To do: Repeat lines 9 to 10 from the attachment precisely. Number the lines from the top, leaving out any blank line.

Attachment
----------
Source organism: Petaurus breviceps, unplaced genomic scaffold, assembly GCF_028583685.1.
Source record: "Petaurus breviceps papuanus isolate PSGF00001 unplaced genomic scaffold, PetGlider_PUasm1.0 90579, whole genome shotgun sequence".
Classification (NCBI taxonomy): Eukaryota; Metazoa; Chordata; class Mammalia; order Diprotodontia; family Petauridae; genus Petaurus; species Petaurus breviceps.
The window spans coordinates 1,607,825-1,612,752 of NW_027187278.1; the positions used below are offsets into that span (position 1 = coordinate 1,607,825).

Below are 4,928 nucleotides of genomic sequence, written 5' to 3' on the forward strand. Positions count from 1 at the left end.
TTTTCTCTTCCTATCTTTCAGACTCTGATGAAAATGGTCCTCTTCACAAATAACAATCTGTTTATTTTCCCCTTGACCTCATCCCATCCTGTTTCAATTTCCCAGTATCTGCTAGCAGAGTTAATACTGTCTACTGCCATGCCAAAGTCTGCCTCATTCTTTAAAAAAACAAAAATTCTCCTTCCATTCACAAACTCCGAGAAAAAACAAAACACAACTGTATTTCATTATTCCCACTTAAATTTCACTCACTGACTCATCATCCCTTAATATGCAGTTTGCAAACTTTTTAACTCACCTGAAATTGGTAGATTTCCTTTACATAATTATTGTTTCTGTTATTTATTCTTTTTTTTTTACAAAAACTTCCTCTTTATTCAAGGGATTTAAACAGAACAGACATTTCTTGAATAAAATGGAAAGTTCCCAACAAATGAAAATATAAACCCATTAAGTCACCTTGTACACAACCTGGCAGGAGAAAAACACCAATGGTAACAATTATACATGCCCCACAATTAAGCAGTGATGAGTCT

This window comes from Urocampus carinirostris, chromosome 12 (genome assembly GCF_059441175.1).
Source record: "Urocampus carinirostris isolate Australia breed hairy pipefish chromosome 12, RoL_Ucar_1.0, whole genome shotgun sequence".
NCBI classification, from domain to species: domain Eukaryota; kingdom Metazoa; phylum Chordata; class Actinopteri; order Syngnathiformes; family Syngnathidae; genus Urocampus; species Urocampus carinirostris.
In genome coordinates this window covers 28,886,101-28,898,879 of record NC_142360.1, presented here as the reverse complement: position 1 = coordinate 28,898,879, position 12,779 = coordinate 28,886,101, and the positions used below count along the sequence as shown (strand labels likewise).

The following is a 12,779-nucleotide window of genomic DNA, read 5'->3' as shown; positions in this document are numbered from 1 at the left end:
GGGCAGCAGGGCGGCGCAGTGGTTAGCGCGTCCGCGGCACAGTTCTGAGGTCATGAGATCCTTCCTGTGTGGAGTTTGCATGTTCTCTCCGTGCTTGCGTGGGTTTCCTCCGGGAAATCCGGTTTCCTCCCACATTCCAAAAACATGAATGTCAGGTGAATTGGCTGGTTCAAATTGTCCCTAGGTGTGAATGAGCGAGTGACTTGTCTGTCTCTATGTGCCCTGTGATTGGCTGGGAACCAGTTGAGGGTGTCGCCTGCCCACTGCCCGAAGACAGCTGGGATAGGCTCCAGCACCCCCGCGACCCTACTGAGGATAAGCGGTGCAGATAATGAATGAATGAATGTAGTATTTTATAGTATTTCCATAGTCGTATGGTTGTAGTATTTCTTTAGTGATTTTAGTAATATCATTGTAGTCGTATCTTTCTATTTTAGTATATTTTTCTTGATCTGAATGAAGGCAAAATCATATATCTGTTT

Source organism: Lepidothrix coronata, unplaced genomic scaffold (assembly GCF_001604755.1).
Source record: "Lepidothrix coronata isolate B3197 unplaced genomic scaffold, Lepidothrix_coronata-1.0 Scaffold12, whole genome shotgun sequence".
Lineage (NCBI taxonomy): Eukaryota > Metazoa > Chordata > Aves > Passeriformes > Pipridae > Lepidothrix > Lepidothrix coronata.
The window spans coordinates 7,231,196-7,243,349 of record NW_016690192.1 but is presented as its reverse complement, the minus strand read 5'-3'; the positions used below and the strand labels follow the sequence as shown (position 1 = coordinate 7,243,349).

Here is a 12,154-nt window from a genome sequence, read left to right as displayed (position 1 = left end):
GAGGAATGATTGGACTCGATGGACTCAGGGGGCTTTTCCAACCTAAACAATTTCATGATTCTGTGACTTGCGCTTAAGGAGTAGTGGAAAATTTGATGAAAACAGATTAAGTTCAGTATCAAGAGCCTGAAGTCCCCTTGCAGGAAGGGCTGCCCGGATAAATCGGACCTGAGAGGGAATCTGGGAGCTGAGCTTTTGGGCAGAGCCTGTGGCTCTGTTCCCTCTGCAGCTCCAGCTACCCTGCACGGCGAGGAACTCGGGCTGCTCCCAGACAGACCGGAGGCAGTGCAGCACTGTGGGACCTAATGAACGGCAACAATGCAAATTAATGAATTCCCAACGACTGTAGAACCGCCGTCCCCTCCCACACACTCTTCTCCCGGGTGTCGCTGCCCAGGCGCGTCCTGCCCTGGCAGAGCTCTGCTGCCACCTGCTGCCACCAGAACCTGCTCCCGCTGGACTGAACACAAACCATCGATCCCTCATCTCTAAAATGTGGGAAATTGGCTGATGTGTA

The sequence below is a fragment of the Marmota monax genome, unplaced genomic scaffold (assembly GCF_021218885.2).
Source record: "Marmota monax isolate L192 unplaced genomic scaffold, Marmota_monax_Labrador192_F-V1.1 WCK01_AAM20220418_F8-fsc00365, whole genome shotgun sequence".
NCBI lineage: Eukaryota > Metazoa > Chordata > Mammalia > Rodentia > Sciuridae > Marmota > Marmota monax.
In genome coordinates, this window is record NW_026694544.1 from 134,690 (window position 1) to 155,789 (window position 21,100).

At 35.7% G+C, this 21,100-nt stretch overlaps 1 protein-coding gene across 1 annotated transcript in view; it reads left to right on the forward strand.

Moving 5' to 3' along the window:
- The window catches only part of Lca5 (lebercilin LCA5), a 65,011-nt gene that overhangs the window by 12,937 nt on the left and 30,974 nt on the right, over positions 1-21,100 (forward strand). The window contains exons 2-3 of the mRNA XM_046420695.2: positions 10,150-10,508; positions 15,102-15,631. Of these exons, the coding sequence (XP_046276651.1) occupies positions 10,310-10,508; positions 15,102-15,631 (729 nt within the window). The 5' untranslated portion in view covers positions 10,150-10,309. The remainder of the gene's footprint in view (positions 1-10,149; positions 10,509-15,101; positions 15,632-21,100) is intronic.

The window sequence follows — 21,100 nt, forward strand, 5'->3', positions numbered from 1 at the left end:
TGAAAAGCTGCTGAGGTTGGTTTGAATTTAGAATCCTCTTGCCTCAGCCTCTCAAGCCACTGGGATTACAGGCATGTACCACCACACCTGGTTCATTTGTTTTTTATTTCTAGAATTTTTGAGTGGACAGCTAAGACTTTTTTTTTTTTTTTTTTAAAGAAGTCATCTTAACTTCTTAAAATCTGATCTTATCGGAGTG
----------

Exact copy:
NCBI classification, from domain to species: domain Eukaryota; kingdom Metazoa; phylum Chordata; class Actinopteri; order Syngnathiformes; family Syngnathidae; genus Urocampus; species Urocampus carinirostris.
In genome coordinates this window covers 28,886,101-28,898,879 of record NC_142360.1, presented here as the reverse complement: position 1 = coordinate 28,898,879, position 12,779 = coordinate 28,886,101, and the positions used below count along the sequence as shown (strand labels likewise).